Zambia - Services, etc., value added (% of GDP)

Services, etc., value added (% of GDP) in Zambia was 56.86 as of 2016. Its highest value over the past 51 years was 59.44 in 2015, while its lowest value was 21.01 in 1966.

Definition: Services correspond to ISIC divisions 50-99 and they include value added in wholesale and retail trade (including hotels and restaurants), transport, and government, financial, professional, and personal services such as education, health care, and real estate services. Also included are imputed bank service charges, import duties, and any statistical discrepancies noted by national compilers as well as discrepancies arising from rescaling. Value added is the net output of a sector after adding up all outputs and subtracting intermediate inputs. It is calculated without making deductions for depreciation of fabricated assets or depletion and degradation of natural resources. The industrial origin of value added is determined by the International Standard Industrial Classification (ISIC), revision 3. Note: For VAB countries, gross value added at factor cost is used as the denominator.

Source: World Bank national accounts data, and OECD National Accounts data files.

See also:

Year Value
1965 25.59
1966 21.01
1967 29.04
1968 27.92
1969 21.29
1970 28.61
1971 35.29
1972 34.00
1973 29.09
1974 28.54
1975 40.19
1976 40.17
1977 40.24
1978 37.68
1979 37.51
1980 42.79
1981 41.53
1982 46.06
1983 36.08
1984 39.51
1985 38.61
1986 37.02
1987 42.42
1988 35.80
1989 26.27
1990 28.12
1991 31.57
1992 27.22
1993 24.01
1994 43.63
1995 45.03
1996 47.19
1997 47.22
1998 50.97
1999 53.67
2000 55.41
2001 55.80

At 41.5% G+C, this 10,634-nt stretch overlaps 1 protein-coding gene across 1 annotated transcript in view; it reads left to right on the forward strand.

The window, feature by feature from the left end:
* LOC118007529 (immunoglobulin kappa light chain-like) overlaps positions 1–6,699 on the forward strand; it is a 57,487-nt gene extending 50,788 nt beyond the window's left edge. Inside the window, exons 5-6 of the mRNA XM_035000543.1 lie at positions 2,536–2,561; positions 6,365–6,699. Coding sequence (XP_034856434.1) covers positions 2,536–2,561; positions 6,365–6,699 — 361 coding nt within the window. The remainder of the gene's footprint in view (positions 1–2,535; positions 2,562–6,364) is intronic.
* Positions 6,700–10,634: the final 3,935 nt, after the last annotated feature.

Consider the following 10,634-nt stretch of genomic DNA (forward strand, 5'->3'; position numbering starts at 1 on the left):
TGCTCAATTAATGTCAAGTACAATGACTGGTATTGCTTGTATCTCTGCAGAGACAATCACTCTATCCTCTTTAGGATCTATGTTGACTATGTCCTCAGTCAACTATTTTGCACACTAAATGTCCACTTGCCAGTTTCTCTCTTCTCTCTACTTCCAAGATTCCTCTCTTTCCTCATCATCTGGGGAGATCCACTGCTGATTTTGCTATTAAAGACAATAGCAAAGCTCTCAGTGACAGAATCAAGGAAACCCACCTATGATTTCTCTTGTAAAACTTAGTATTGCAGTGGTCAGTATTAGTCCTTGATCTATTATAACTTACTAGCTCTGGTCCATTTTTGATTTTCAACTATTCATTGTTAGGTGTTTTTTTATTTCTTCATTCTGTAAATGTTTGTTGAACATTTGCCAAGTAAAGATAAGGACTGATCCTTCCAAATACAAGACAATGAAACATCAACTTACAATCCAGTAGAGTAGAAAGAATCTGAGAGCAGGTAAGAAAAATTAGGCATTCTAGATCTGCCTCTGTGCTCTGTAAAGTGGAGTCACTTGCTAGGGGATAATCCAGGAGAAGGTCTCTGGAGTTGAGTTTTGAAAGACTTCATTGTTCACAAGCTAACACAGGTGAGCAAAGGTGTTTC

2002 55.89
2003 55.57
2004 54.18
2005 54.16
2006 52.15
2007 51.88
2008 53.60
2009 55.24
2010 55.90
2011 53.33
2012 56.27
2013 56.53
2014 57.39
2015 59.44
2016 56.86

Limitations and Exceptions: In the services industry the many self-employed workers and one-person businesses are sometimes difficult to locate, and they have little incentive to respond to surveys, let alone to report their full earnings. Compounding these problems are the many forms of economic activity that go unrecorded, including the work that women and children do for little or no pay.

Statistical Concept and Methodology: Gross domestic product (GDP) represents the sum of value added by all its producers. Value added is the value of the gross output of producers less the value of intermediate goods and services consumed in production, before accounting for consumption of fixed capital in production. The United Nations System of National Accounts calls for value added to be valued at either basic prices (excluding net taxes on products) or producer prices (including net taxes on products paid by producers but excluding sales or value added taxes). Both valuations exclude transport charges that are invoiced separately by producers. Total GDP is measured at purchaser prices. Value added by industry is normally measured at basic prices.

Aggregation method: Weighted average

Periodicity: Annual

General Comments: Note: Data for OECD countries are based on ISIC, revision 4.

Classification

Topic: Economic Policy & Debt Indicators

Sub-Topic: National accounts